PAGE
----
The WEF, the World Economic Forum, has recently published its global competitiveness index. The overall rankings are pretty approximate - due to a misuse and misunderstanding of components such as productivity. No-one actually believes the UK is less productive than France. Their productivity measure doesn't include development or use of the world's biggest web platforms or apps, predominantly in English, nor many new IT driven services, just stuff like making widgets. EU nations with high productivity scores are generally late web and IT adopters with workforces poorly adapted to the coming AI challenges. No one will be re-writing software manuals in Czech or Hungarian, probably not even in French or German, so our EU chums had better either up their English classes or adopt AI translators to do the job for them.
The real meat of the WEF report is in components such as the world ranking of Judicial Independence. Take a look yourself. We are 6th - Rwanda is 23rd, Germany 24th, France 28th, Saudi Arabia 30th, India 53rd, Spain 58th and Italy 65th. Telling us what we already knew - that the EU operate a system of political courts, where there is no real justice, just the judicial arm of the State. If the State is benign and acts in the interests of the people, the argument goes, there is no need for the courts to be independent. We have the Common Law and Equity - they have versions of the Code Napoleon.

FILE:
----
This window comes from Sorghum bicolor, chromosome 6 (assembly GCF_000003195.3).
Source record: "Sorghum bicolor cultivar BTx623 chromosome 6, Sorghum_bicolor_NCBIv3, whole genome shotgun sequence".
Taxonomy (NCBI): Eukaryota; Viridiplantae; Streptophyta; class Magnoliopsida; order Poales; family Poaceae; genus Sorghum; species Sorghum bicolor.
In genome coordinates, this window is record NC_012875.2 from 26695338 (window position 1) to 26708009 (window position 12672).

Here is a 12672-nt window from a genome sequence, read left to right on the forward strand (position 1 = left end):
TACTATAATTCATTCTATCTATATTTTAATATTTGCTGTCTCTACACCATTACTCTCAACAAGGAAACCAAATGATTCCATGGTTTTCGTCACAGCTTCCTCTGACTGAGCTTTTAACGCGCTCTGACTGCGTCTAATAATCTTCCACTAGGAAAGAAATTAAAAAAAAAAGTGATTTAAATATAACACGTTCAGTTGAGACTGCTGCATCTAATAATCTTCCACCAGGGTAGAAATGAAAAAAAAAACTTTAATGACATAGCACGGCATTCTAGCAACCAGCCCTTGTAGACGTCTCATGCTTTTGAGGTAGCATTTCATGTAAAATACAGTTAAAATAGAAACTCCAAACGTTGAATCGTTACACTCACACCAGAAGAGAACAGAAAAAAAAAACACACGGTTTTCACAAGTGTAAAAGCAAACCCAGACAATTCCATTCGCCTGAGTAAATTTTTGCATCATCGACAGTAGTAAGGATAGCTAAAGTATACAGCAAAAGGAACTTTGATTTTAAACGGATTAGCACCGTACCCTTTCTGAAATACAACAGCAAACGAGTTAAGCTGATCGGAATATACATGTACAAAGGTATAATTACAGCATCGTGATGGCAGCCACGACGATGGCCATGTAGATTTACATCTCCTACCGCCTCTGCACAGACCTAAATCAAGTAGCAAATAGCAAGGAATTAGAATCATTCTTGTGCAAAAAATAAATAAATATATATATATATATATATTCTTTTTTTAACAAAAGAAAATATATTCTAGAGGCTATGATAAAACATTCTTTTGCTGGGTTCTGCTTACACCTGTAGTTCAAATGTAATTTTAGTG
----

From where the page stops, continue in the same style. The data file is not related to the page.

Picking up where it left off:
Likewise our constitution. We don't have one. We're not the nth Republic. We settled on our flag in 1703, not five minutes ago when their constitution was also written on a word processor. Fraser Nelson makes the point in the Telegraph - quoting a fatuous comment from the Dutcher Rutte, proving he, too, has no idea how the UK actually works.
So when, as the Telegraph also reports, David Davis caught the heel of the jackboot in Germany yesterday, it doesn't mean what they think. David told his audience "Shared values are more important than our membership of particular
institutions. Values of democracy, of the rule of law, of human rights", perhaps not quite meaning that the sharing was equal, implying perhaps that the EU had more to learn from the UK's shared values than we have from theirs. The German dogs barked. "If you are so committed to our common values, our common interests, our
common approach, then why are you leaving the European Union?" demanded the moderator, Herr Krach.
Because, Herr Krach, we're a mature and stable democracy whose people are committed to freedom of thought, to independent justice, to self-determination and to accountable government. Because when we uphold the idea of one man one vote we don't mean that the one man is Herr Juncker. Because, simply, our ways are better than yours but you don't realise it.